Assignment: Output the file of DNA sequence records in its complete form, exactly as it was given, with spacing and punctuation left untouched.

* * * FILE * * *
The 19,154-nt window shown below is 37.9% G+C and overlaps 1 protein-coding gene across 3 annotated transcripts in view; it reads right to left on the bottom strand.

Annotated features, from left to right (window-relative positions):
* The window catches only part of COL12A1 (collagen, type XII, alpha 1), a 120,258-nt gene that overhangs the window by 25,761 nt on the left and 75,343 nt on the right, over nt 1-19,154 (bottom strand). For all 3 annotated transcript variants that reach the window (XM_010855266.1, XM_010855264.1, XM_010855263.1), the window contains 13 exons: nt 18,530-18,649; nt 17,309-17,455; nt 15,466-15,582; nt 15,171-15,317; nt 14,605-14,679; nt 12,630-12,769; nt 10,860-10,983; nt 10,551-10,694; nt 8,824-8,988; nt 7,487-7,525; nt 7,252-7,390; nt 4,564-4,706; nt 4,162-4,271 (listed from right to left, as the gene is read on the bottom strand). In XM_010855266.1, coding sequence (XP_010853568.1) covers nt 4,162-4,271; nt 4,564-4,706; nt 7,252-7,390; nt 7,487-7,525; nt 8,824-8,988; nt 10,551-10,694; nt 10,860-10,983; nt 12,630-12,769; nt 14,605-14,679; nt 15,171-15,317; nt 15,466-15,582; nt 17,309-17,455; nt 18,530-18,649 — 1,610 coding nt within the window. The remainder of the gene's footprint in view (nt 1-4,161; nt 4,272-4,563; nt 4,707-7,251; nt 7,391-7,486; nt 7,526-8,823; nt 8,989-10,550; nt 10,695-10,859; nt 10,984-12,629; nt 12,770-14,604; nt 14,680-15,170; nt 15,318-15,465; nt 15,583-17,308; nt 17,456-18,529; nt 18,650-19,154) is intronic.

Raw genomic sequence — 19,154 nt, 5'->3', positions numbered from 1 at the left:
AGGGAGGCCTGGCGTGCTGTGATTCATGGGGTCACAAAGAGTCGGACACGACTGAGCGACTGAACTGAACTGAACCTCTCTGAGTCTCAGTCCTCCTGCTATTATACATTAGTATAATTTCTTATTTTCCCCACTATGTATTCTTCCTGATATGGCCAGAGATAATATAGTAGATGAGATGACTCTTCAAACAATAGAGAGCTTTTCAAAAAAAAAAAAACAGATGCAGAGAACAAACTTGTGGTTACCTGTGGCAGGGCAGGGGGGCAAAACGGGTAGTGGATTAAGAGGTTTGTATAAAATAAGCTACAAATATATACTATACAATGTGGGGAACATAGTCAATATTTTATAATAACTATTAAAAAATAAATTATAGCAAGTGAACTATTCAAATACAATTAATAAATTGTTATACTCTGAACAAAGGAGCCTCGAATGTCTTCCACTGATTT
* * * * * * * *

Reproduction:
The 19,154-nt window shown below is 37.9% G+C and overlaps 1 protein-coding gene across 3 annotated transcripts in view; it reads right to left on the bottom strand.

Annotated features, from left to right (window-relative positions):
* The window catches only part of COL12A1 (collagen, type XII, alpha 1), a 120,258-nt gene that overhangs the window by 25,761 nt on the left and 75,343 nt on the right, over nt 1-19,154 (bottom strand). For all 3 annotated transcript variants that reach the window (XM_010855266.1, XM_010855264.1, XM_010855263.1), the window contains 13 exons: nt 18,530-18,649; nt 17,309-17,455; nt 15,466-15,582; nt 15,171-15,317; nt 14,605-14,679; nt 12,630-12,769; nt 10,860-10,983; nt 10,551-10,694; nt 8,824-8,988; nt 7,487-7,525; nt 7,252-7,390; nt 4,564-4,706; nt 4,162-4,271 (listed from right to left, as the gene is read on the bottom strand). In XM_010855266.1, coding sequence (XP_010853568.1) covers nt 4,162-4,271; nt 4,564-4,706; nt 7,252-7,390; nt 7,487-7,525; nt 8,824-8,988; nt 10,551-10,694; nt 10,860-10,983; nt 12,630-12,769; nt 14,605-14,679; nt 15,171-15,317; nt 15,466-15,582; nt 17,309-17,455; nt 18,530-18,649 — 1,610 coding nt within the window. The remainder of the gene's footprint in view (nt 1-4,161; nt 4,272-4,563; nt 4,707-7,251; nt 7,391-7,486; nt 7,526-8,823; nt 8,989-10,550; nt 10,695-10,859; nt 10,984-12,629; nt 12,770-14,604; nt 14,680-15,170; nt 15,318-15,465; nt 15,583-17,308; nt 17,456-18,529; nt 18,650-19,154) is intronic.

Raw genomic sequence — 19,154 nt, 5'->3', positions numbered from 1 at the left:
AGGGAGGCCTGGCGTGCTGTGATTCATGGGGTCACAAAGAGTCGGACACGACTGAGCGACTGAACTGAACTGAACCTCTCTGAGTCTCAGTCCTCCTGCTATTATACATTAGTATAATTTCTTATTTTCCCCACTATGTATTCTTCCTGATATGGCCAGAGATAATATAGTAGATGAGATGACTCTTCAAACAATAGAGAGCTTTTCAAAAAAAAAAAAACAGATGCAGAGAACAAACTTGTGGTTACCTGTGGCAGGGCAGGGGGGCAAAACGGGTAGTGGATTAAGAGGTTTGTATAAAATAAGCTACAAATATATACTATACAATGTGGGGAACATAGTCAATATTTTATAATAACTATTAAAAAATAAATTATAGCAAGTGAACTATTCAAATACAATTAATAAATTGTTATACTCTGAACAAAGGAGCCTCGAATGTCTTCCACTGATTT